Diagnosing and Treating Cataracts

Diagnosing and Treating Cataracts


Cataracts are one of the most common eye conditions affecting older U.S. adults, with an estimated 24.4 million over the age of 40 currently experiencing a cataract in at least one eye. By the age of 80, around 50% of patients will be affected. A cataract is a cloudy patch that develops in the center of your field of vision and makes some day to day activities more difficult. Fortunately, they are not life-threatening and can be treated fairly easily. Here’s what you need to know about cataracts, including how your eye doctor will diagnose them and what you can expect from your treatment. 


Causes of Cataracts


Cataracts are caused by age-related changes to the two key substances found in the natural lens of our eyes – water and protein. As we get older, the previously evenly-dispersed proteins that allowed light to pass easily through them begin to move around and clump together. When they do this, light can no longer pass through effectively and this causes dark patches in our vision called cataracts. Over time, cataracts tend to get progressively larger until our vision is so impaired that we can be classed as being blind. You may have cataracts in one eye, but it is more common to see them in both. However, they may not progress at the same rate which may mean that your vision is better in one eye than the other. 


Symptoms of Cataracts


Cataracts tend to develop slowly, and this means that you may overlook the very earliest signs of the condition, which include difficulty focusing and a slightly darker patch in your vision. Many patients feel as though they are trying to peer through frosted glass, such as the appearance of what they can see. Other signs of cataracts include:

  • Colors appear faded or pale

  • You may find that your eyes are sensitive to bright light

  • You may see double (two of something)

  • Worsening night vision

Should you experience these symptoms, you should schedule an appointment with your eye doctor to discuss your concerns. 


Diagnosing Cataracts


In many instances, cataracts are detected at annual comprehensive eye exams before patients are even aware that they have the condition. This is due to the fact that eye exams are designed to detect diseases and other problems affecting the eyes early on so that they can be treated promptly before patients experience a decline in their vision or any other debilitating symptoms. However, the same tests that would detect cataracts in an eye exam will also be used should you attend an appointment presenting with the symptoms of the condition. These include:

  • A retinal exam. This exam is carried out so that your eye doctor can see the structures at the back of your eyes, and in particular, an area of light-sensitive cells called the retina, to determine if there are any abnormalities. You’ll be given dilating eye drops to make your pupils wider before your eye doctor uses a piece of equipment called a slit lamp to examine the back of your eyes. 

  • In addition to the retinal exam, the slit lamp will also be used to enable your eye doctor to visualize the structures ay the front of your eye under intense magnification. Again, they will be looking for anything unusual.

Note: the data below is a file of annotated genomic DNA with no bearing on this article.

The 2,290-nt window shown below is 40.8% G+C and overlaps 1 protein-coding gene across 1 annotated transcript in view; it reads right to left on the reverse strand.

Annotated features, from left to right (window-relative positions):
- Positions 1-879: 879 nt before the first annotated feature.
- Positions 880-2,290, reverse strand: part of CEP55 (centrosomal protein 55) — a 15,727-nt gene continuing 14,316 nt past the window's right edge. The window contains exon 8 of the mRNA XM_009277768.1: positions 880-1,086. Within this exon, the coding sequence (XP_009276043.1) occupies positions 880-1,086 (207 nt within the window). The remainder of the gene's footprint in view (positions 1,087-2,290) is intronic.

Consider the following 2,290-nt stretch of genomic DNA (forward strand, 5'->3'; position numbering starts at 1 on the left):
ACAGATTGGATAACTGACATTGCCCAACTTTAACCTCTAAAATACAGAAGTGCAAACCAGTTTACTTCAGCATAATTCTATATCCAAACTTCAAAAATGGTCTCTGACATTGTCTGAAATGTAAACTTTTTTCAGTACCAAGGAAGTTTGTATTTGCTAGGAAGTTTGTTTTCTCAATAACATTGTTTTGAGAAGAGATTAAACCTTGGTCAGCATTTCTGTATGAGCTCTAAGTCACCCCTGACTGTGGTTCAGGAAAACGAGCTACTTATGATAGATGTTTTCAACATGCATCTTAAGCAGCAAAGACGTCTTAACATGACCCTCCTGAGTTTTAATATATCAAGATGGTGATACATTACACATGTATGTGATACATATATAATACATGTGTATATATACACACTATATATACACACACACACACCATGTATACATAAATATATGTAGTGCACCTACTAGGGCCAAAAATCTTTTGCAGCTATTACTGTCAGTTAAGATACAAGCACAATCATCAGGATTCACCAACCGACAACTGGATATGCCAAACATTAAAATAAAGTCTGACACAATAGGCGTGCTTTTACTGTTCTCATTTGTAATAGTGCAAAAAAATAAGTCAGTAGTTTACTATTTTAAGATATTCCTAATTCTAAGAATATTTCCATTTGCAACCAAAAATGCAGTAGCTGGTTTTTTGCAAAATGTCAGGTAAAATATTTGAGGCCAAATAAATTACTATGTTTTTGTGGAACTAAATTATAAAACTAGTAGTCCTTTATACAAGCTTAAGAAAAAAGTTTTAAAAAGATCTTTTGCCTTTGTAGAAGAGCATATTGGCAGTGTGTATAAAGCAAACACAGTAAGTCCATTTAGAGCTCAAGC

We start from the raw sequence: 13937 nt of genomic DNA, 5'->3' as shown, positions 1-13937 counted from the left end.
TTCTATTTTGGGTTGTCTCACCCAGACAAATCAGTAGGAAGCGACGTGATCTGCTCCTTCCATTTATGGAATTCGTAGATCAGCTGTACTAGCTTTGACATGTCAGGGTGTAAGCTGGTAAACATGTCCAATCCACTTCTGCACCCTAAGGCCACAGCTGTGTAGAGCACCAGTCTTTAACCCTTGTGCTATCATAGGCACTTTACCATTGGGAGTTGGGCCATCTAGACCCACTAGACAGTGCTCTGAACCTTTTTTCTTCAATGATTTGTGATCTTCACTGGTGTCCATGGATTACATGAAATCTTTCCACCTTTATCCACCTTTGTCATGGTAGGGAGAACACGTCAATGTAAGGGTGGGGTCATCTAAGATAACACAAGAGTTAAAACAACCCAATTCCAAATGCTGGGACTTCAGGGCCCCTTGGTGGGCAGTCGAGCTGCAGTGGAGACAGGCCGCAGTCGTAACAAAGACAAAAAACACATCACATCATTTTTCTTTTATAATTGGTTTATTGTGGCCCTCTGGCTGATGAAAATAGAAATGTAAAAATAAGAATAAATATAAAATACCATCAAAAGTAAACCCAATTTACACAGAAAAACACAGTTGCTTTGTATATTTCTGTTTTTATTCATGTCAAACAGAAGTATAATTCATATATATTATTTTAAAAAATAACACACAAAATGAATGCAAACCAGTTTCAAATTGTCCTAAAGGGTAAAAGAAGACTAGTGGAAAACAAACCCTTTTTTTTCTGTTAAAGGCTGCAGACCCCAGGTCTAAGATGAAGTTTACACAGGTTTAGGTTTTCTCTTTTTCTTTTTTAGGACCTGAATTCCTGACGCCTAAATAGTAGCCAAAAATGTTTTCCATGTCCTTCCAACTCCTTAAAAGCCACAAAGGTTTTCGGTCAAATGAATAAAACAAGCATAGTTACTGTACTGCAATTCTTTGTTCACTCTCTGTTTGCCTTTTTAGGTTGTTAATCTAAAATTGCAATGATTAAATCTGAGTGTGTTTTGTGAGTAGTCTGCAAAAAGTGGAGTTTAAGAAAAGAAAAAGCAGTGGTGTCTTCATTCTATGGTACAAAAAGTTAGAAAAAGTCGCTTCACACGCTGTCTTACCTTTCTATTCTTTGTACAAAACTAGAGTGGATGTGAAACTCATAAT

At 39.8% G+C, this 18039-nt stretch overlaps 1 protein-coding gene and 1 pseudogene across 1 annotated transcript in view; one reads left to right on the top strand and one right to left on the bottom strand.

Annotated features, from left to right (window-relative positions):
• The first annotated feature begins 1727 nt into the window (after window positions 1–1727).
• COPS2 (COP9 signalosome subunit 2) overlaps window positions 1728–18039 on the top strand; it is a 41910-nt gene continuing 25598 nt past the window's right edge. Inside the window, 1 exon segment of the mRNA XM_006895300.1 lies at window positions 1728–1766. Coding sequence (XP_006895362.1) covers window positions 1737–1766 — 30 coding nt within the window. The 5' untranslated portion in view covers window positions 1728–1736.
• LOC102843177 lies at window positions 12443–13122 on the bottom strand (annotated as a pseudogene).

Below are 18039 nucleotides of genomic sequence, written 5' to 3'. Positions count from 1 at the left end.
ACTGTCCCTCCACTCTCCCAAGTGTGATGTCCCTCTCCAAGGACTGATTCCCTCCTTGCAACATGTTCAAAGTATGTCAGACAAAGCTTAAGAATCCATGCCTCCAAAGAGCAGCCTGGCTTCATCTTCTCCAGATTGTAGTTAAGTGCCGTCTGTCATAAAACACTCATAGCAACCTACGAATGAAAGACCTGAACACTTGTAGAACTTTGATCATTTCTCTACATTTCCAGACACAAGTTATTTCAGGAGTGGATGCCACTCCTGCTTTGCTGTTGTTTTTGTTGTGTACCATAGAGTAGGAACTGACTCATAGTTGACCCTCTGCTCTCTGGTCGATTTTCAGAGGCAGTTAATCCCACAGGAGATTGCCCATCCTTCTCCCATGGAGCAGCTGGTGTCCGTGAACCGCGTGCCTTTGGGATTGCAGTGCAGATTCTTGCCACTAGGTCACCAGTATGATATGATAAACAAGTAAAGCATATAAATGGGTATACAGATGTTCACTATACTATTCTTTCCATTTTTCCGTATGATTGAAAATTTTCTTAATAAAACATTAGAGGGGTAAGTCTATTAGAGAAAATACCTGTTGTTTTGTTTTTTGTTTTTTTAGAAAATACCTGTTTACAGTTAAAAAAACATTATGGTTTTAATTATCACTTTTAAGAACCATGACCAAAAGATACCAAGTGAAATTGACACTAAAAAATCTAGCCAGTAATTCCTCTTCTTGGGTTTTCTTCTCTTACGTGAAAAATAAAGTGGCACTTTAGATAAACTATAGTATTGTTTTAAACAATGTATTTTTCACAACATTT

• A visual acuity test. You’ll be asked to read letters from a chart and words from a book so that your eye doctor can check how well you can see at various differences. This is important because it will let them know the extent to which your vision may be impaired. 


The information obtained from the tests above will be used to confirm a diagnosis of cataracts, after which your eye doctor will discuss treatment with you.


Treating Cataracts


The treatment that you are offered for cataracts will depend on the extent to which your vision is impaired. In the earliest stages of cataracts, many patients can go months or even years just wearing prescription lenses to correct and enhance their vision. They are usually recommended to have an anti-reflective coating which will prevent glare and make it easier to deal with light, particularly at night. 


Unfortunately, there is no way to reverse cataracts and while the progression of your cataracts may vary, patients nearly always end up having to undergo the only permanent treatment option that is available – cataract surgery. 


Many people have concerns about any sort of surgery affecting their eyes, but cataract surgery is one of the most common surgical procedures performed on the eyes in the world and is very straightforward. Under local anesthetic (potentially with sedation if you are very nervous), or general anesthetic if necessary, your eye doctor will remove the clouded natural lens of your eye and replace it with an artificial version known as an intraocular lens or IOL for short. There are multiple types of IOL available, and which you will have will be decided with your eye doctor ahead of your surgery. IOLs cannot be affected by cataracts and should last for the duration of your lifetime. Since it can take a number of weeks for patients to see clearly following cataract surgery, your eye doctor will recommend that you have one eye treated and fully recovered before you undergo a second appointment. 



For more information about diagnosing and treating cataracts, or to schedule a consultation with our expert eye care team, please contact our vision center in Walla Walla, WA today.